Culture
'The more I am questioned and criticised the more energy I find to work with unusual pieces'

At Delhi’s Sangeet Natak Akademi theatre, 59-year-old Kalamandalam Girija is playing the role of Shauraseni, the mother of Kamsa, as a young girl frolicking at a river. Within minutes she transforms into the demoniac Dramila, a drunk, and then again, before the astonished eyes of her audiences, the voluptuous maiden.  

Girija’s art is subtle and dramatic at the same time. But she is a pioneer as well: she broke the caste barrier to master it way back in the 70s – the first woman from a non-nangiar family to master koodiyattam. Only nangiar women and chakyar men were traditionally allowed into the art.

In Kerala, over the last few years, she has been spearheading a whole lot of creative experiments and attempts at reviving old, extinct pieces of work in the koodiyattam repertoire. These included rare works like Ozhukum Nangiyar and Parrakumkoothu, both needing acts of physical skill and sophisticated stagecraft.

“The more I am questioned and criticised the more energy I find to work with unusual pieces,” she says with a laugh. “To all the rigid, conservative people who asked me all those years ago ‘Why are you bothering with what you don’t own’ my answer is this, this is why I did it,” she says pointing to the stage.

To understand Girija’s triumph as an actor, it is important to step back in time – to 1971, in fact. The Sanskrit theatre tradition, with roots going back 2,000 years, had come out of temples 20 years before but it was still in the grasp of the chakyar and nangyar communities. Among men, Sivan Namboodiri had managed to break the barriers and learn koodiyattam but women from non-nangyar castes were still to defy the caste convention.

Girija was a school-going 13-year-old from a Moosad family, only somewhat familiar with the epics and Sanskrit. It was happenstance that the legendary guru Paimkulam Rama Chakyar was looking for a female student at Kalamandalam. Having set up the koodiyattam department at the institute he was having trouble finding female students.

“We lived next doors to Kalamandalam and he once asked my father if I would be interested. Like a puppet I walked into the class, no idea of what I was signing up for. I didn’t know I was setting a historic precedent,” she recalls.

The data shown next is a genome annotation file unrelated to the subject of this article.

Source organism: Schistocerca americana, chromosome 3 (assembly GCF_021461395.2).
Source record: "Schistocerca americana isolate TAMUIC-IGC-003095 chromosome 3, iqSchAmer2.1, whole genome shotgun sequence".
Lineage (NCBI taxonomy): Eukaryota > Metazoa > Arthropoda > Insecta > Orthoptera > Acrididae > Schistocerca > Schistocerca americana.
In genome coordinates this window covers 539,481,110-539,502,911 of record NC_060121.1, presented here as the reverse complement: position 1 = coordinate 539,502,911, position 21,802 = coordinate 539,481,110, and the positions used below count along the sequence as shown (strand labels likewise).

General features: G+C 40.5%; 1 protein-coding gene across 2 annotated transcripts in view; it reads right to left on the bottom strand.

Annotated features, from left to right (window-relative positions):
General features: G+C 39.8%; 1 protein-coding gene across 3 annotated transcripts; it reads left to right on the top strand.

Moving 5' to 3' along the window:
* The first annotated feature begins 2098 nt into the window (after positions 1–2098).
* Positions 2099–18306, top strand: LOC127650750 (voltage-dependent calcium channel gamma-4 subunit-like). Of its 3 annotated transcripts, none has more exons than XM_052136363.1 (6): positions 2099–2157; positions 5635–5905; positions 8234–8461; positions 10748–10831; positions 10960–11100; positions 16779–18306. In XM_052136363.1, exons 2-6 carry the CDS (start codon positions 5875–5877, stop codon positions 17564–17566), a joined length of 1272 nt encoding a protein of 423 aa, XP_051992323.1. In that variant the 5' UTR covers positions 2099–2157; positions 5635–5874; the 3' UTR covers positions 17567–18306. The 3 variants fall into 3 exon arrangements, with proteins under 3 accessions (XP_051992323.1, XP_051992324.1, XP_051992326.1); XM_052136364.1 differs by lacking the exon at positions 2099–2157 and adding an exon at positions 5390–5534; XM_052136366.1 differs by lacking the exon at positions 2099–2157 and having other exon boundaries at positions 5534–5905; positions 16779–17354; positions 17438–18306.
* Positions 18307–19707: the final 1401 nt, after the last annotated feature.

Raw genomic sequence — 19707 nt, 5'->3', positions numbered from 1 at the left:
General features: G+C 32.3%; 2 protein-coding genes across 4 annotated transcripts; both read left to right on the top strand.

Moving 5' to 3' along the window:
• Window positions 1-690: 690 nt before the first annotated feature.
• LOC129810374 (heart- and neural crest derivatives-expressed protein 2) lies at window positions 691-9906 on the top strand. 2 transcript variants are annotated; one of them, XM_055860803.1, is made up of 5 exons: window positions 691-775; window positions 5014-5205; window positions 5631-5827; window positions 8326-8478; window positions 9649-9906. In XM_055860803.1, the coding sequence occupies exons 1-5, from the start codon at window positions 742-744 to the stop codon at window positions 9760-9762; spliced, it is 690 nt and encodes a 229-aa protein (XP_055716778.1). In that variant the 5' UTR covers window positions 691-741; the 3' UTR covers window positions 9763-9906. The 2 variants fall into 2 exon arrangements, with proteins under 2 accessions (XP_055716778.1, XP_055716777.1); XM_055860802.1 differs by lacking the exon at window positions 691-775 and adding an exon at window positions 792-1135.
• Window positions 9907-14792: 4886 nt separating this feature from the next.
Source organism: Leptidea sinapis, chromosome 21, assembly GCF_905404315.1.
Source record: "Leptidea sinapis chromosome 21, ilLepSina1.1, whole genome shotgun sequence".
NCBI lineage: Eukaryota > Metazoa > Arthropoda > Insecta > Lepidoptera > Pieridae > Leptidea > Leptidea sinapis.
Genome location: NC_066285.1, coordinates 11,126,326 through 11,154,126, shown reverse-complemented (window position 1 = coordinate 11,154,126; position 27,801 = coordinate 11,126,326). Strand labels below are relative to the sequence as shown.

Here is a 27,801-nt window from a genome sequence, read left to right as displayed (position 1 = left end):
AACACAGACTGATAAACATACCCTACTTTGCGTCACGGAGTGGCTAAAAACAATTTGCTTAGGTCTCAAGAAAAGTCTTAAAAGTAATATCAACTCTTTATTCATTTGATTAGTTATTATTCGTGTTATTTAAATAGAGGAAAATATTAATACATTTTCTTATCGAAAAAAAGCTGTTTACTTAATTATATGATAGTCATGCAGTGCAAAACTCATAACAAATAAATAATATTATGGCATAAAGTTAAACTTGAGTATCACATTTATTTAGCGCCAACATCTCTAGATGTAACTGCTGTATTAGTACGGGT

Paimkulam Rama Chakyar was by then a veteran rebel – he had brought koodiyattam out of temples in 1957 and into totally secular spaces for common audiences. He introduced it in Kalamandalam in 1965 and went on to teach a non-chakyar, Sivan Namboodiri. In 1981, he was also to become the first chakyar to cross the seas and break a big taboo, to perform abroad. He remained impervious to the frowns that followed Girija’s induction into koodiyattam.

The 60s and 70s were a time of radical change in the tradition. The master was still not sure what direction her learning would take. So after four years of training in basic lessons he packed her off to Kunjupilla Kutty Nangiaramma, a ritual performer, in Irinjalakuda

“I learnt a lot from her and when I returned chakyar achan (Rama Chakyar) took my learning further. He got me to do purusha vesham (roles of men). So I used to go to the kalari with the men in the koodiyattam class. There was much criticism, there still is. The chakyars never failed to find fault in whatever I did,” she says.

Girija dug her heel in mastering the traditional way vast tracts of sholkas from complex Sanskrit plays like Mantrankam and Mattavilasam. What kept the Chakyar and his disciple going despite the nitpicking was the need to ensure that koodiyattam and nangiarkoothu didn’t fade away for want of practitioners.

“The traditionalist would have rather the art vanished with the chakyars but why would you let it? Those days there were few opportunities to perform, no jobs but I stayed with it,” says Girija.

Up until Girija’s arrival on the scene, and later Kalamandalam Shailaja, most koodiyattam performers made do without women actors on stage. They would either treat the lamp on the stage as a symbolic female presence or play women themselves by covering their heads with pattu and changing their voices. “But obviously this affected the aesthetics of the performance and its effectiveness too,” she says. The arrival of women actors on the scene changed that skew. Girija, in fact, has no problems using her training in Mohiniyattam under Satyabhama to add greater grace and fluidity to her koodiyattam skills.

The art has stuck to some caste conventions. Even today, in temples the ritual right to perform koodiyattam still rests with the chakyar community. “I have no desperate desire to perform in a temple koothambalam but the question remains: when caste is irrelevant elsewhere why insist on it in the temple space?” she asks.